Manitoba

Winnipeg winter cyclists head out for a spin on Global Fat-Bike Day

Dozens of winter riders took their burly bikes for a spin at The Forks Saturday as part of Global Fat-Bike Day.

'You can cruise overtop of just about anything,' organizer says of bikes with burly tires

Cyclists celebrated Global Fat-Bike Day in Winnipeg Saturday. (Camille Gris Roy/Radio-Canada)

Dozens of winter riders took their burly bikes out for a spin Saturday as part of Global Fat-Bike Day.

Cyclists met at The Forks at 11 a.m. for a photoshoot before taking off on a 47.8 kilometre-long tour of Winnipeg. Fat bikes, or "snow bikes," have significantly thicker tires than usual and can handle difficult terrain.

Jason Carter and Tom Kolesnik helped organize the third annual Winnipeg ride.

"Fat biking is growing very, very fast," said Carter. "It's the fastest growing cycling segment in Winnipeg, and North America and perhaps globally as well."

​There are about 150 fat bike manufacturers in business around the world, Carter said.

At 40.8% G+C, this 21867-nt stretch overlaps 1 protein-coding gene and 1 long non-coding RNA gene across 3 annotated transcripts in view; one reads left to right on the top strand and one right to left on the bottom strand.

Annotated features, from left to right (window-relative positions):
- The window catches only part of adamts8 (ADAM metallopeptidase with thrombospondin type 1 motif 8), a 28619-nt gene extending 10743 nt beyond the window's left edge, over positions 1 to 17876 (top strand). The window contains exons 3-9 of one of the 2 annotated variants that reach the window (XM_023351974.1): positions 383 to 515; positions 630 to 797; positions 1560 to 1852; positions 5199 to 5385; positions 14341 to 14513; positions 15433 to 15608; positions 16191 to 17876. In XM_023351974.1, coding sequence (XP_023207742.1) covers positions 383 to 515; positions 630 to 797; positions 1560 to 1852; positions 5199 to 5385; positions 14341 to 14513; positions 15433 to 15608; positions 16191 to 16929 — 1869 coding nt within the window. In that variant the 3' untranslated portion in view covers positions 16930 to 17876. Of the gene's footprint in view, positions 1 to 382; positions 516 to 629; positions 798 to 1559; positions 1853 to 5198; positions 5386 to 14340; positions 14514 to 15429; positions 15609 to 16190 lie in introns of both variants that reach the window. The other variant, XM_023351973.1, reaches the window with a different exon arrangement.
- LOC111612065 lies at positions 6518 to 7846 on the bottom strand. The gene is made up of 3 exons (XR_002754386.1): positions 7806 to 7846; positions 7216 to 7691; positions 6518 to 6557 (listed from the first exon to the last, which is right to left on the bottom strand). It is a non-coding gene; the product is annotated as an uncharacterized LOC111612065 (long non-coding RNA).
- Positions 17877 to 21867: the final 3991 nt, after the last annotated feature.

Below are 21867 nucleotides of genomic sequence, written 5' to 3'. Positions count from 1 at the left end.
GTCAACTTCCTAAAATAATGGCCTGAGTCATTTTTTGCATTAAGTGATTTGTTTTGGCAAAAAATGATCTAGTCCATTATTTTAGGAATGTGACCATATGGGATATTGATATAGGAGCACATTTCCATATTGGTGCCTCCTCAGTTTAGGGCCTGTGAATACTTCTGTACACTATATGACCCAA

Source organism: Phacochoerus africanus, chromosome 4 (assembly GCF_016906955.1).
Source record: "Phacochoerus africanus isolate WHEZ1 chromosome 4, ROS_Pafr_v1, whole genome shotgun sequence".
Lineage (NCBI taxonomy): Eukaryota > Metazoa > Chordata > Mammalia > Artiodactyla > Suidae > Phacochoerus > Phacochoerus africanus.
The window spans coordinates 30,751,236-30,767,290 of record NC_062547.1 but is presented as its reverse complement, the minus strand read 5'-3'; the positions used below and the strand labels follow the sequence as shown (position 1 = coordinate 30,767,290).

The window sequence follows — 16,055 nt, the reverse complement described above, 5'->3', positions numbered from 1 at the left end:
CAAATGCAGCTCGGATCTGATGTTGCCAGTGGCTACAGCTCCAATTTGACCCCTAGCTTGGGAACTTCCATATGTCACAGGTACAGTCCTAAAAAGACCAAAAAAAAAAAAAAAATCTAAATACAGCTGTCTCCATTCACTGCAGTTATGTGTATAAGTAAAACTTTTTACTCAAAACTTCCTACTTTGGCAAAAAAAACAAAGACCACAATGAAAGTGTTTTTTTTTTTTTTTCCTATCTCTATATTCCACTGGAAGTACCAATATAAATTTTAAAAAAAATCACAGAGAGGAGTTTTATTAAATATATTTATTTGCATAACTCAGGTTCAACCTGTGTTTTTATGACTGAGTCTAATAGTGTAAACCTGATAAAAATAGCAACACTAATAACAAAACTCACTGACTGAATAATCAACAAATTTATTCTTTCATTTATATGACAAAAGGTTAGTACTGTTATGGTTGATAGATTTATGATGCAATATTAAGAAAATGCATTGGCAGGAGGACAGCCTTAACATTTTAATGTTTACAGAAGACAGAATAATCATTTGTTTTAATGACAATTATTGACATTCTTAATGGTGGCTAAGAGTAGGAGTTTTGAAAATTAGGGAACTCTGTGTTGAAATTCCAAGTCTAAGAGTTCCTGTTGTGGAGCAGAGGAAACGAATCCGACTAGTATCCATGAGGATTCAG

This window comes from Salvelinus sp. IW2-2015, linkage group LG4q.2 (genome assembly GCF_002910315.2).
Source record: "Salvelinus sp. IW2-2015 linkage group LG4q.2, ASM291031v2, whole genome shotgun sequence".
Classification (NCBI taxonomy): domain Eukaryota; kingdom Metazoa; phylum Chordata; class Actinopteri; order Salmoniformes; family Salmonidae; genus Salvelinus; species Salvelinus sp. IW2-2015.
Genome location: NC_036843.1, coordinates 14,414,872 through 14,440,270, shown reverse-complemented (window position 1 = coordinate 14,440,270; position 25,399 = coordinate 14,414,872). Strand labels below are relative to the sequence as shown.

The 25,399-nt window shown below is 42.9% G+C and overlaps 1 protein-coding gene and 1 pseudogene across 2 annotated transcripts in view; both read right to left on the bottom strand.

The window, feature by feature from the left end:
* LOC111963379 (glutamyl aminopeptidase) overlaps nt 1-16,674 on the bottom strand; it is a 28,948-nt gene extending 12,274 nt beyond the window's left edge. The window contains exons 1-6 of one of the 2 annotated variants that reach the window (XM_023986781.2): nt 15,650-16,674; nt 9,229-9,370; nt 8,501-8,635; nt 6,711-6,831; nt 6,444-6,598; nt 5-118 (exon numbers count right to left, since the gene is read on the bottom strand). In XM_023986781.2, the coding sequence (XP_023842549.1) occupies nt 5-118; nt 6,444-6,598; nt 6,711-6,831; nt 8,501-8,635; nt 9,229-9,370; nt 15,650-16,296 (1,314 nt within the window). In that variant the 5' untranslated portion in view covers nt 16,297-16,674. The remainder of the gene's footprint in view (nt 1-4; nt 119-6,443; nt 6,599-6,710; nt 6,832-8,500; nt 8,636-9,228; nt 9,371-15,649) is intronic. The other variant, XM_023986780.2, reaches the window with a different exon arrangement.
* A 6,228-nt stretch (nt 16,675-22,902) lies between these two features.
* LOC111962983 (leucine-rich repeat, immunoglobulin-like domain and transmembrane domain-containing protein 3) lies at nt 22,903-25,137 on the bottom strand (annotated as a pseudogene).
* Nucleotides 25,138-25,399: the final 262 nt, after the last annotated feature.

"The attraction is, it's like going back to when you were a little kid and you first got on a bike and realized you could ride across grass, other surfaces that you couldn't with a road bike."

They've recently developed a reputation as "winter bikes," but the first bikes weren't necessarily designed with snow riding in mind, he added.

"They're really not for snow. Hot places like the Philippines, Australia, Hawaii are using them on sand, the desert. Dubai, places like that. So they're really taking off," Carter said. "They're really manoeuvrable and allow you to float overtop of things you used to bang into."

Another part of the appeal, Kolesnik said, is that there isn't much of a learning curve for new riders.

"You can cruise overtop of just about anything and just about anyone can ride it because they're really accessible," Kolesnik said, adding prices fall into the same range as normal bikes.

While many Manitobans have enjoyed the unseasonably warm temperatures in late November and early December across the province, Kolesnik said fat bike riders aren't so thrilled.

"We'd kind of like it colder and with more snow," Kolesnik said.

"It should be really cold as soon as possible. Right now. We love the river trails," Carter added. "Bring on the cold!"

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